Format

Send to

Choose Destination
MBio. 2016 Jan 26;7(1):e01781-15. doi: 10.1128/mBio.01781-15.

The Atomic Structure of the Phage Tuc2009 Baseplate Tripod Suggests that Host Recognition Involves Two Different Carbohydrate Binding Modules.

Author information

1
Synchrotron Soleil, L'Orme des Merisiers, Gif-sur-Yvette, France.
2
School of Microbiology, University College Cork, Cork, Ireland.
3
Architecture et Fonction des Macromolécules Biologiques, Aix-Marseille Université, Campus de Luminy, Marseille, France Architecture et Fonction des Macromolécules Biologiques, Centre National de la Recherche Scientifique (CNRS), Campus de Luminy, Marseille, France.
4
Research Institute of Biomedical and Health Sciences, Universidad de Las Palmas de Gran Canaria (ULPGC), Las Palmas, Canary Islands, Spain.
5
School of Microbiology, University College Cork, Cork, Ireland APC Microbiome Institute, University College Cork, Cork, Ireland d.vansinderen@ucc.ie cambillau@afmb.univ-mrs.fr.
6
Architecture et Fonction des Macromolécules Biologiques, Aix-Marseille Université, Campus de Luminy, Marseille, France Architecture et Fonction des Macromolécules Biologiques, Centre National de la Recherche Scientifique (CNRS), Campus de Luminy, Marseille, France d.vansinderen@ucc.ie cambillau@afmb.univ-mrs.fr.

Abstract

The Gram-positive bacterium Lactococcus lactis, used for the production of cheeses and other fermented dairy products, falls victim frequently to fortuitous infection by tailed phages. The accompanying risk of dairy fermentation failures in industrial facilities has prompted in-depth investigations of these phages. Lactococcal phage Tuc2009 possesses extensive genomic homology to phage TP901-1. However, striking differences in the baseplate-encoding genes stimulated our interest in solving the structure of this host's adhesion device. We report here the X-ray structures of phage Tuc2009 receptor binding protein (RBP) and of a "tripod" assembly of three baseplate components, BppU, BppA, and BppL (the RBP). These structures made it possible to generate a realistic atomic model of the complete Tuc2009 baseplate that consists of an 84-protein complex: 18 BppU, 12 BppA, and 54 BppL proteins. The RBP head domain possesses a different fold than those of phages p2, TP901-1, and 1358, while the so-called "stem" and "neck" domains share structural features with their equivalents in phage TP901-1. The BppA module interacts strongly with the BppU N-terminal domain. Unlike other characterized lactococcal phages, Tuc2009 baseplate harbors two different carbohydrate recognition sites: one in the bona fide RBP head domain and the other in BppA. These findings represent a major step forward in deciphering the molecular mechanism by which Tuc2009 recognizes its saccharidic receptor(s) on its host.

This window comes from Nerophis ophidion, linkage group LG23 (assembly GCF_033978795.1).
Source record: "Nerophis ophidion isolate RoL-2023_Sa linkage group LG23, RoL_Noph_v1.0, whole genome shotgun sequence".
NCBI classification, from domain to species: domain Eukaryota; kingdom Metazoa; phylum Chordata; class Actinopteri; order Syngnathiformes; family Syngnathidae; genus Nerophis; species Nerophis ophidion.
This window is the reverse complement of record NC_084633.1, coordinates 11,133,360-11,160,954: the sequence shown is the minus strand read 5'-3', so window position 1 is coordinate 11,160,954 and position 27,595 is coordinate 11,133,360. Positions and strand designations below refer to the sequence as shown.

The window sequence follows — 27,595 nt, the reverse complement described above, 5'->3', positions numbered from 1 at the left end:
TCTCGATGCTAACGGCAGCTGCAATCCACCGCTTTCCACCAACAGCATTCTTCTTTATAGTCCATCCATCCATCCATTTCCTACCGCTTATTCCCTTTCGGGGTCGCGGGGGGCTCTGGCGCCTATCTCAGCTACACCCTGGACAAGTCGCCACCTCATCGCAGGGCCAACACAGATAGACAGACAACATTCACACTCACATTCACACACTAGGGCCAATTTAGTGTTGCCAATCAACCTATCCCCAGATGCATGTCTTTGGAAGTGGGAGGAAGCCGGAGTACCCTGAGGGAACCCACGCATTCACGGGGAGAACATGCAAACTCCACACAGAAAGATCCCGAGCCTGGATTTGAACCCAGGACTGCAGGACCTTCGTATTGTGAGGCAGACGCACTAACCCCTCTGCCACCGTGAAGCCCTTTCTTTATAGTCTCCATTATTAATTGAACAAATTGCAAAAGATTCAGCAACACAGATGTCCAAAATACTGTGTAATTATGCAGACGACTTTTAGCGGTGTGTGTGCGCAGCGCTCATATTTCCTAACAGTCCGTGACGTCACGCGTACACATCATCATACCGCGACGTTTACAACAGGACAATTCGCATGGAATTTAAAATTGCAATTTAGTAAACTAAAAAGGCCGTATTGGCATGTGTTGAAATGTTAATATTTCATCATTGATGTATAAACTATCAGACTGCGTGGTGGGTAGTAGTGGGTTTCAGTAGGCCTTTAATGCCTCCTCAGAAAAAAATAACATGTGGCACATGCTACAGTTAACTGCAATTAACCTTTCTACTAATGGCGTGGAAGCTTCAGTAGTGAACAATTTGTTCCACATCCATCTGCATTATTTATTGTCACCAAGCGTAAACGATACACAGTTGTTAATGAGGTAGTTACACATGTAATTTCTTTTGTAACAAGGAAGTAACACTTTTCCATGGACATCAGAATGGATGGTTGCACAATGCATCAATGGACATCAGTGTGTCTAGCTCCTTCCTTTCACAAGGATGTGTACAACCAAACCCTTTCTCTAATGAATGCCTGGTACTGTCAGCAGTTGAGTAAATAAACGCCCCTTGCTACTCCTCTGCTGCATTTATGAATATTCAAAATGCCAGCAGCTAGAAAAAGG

IMPORTANCE:

Understanding how siphophages infect Lactococcus lactis is of commercial importance as they cause milk fermentation failures in the dairy industry. In addition, such knowledge is crucial in a general sense in order to understand how viruses recognize their host through protein-glycan interactions. We report here the lactococcal phage Tuc2009 receptor binding protein (RBP) structure as well as that of its baseplate. The RBP head domain has a different fold than those of phages p2, TP901-1, and 1358, while the so-called "stem" and "neck" share the fold characteristics also found in the equivalent baseplate proteins of phage TP901-1. The baseplate structure contains, in contrast to other characterized lactococcal phages, two different carbohydrate binding modules that may bind different motifs of the host's surface polysaccharide.

PMID:
26814179
PMCID:
PMC4742702
DOI:
10.1128/mBio.01781-15
[Indexed for MEDLINE]
Free PMC Article

Supplemental Content

Full text links

Icon for HighWire Icon for PubMed Central
Loading ...
Support Center